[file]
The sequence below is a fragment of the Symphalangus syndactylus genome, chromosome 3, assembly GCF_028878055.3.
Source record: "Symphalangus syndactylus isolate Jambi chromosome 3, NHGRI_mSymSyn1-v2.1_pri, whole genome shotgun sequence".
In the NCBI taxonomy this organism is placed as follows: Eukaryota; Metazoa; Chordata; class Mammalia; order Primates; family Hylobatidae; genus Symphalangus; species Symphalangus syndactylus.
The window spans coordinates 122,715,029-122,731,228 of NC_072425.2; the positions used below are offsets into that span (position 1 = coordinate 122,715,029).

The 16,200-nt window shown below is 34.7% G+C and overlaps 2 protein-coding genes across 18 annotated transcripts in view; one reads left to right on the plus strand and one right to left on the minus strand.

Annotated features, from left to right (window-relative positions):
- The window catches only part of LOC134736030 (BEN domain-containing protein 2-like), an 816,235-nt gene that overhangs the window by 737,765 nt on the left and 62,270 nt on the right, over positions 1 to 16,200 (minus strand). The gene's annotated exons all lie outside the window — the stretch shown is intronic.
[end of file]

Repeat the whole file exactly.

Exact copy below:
The sequence below is a fragment of the Symphalangus syndactylus genome, chromosome 3, assembly GCF_028878055.3.
Source record: "Symphalangus syndactylus isolate Jambi chromosome 3, NHGRI_mSymSyn1-v2.1_pri, whole genome shotgun sequence".
In the NCBI taxonomy this organism is placed as follows: Eukaryota; Metazoa; Chordata; class Mammalia; order Primates; family Hylobatidae; genus Symphalangus; species Symphalangus syndactylus.
The window spans coordinates 122,715,029-122,731,228 of NC_072425.2; the positions used below are offsets into that span (position 1 = coordinate 122,715,029).

The 16,200-nt window shown below is 34.7% G+C and overlaps 2 protein-coding genes across 18 annotated transcripts in view; one reads left to right on the plus strand and one right to left on the minus strand.

Annotated features, from left to right (window-relative positions):
- The window catches only part of LOC134736030 (BEN domain-containing protein 2-like), an 816,235-nt gene that overhangs the window by 737,765 nt on the left and 62,270 nt on the right, over positions 1 to 16,200 (minus strand). The gene's annotated exons all lie outside the window — the stretch shown is intronic.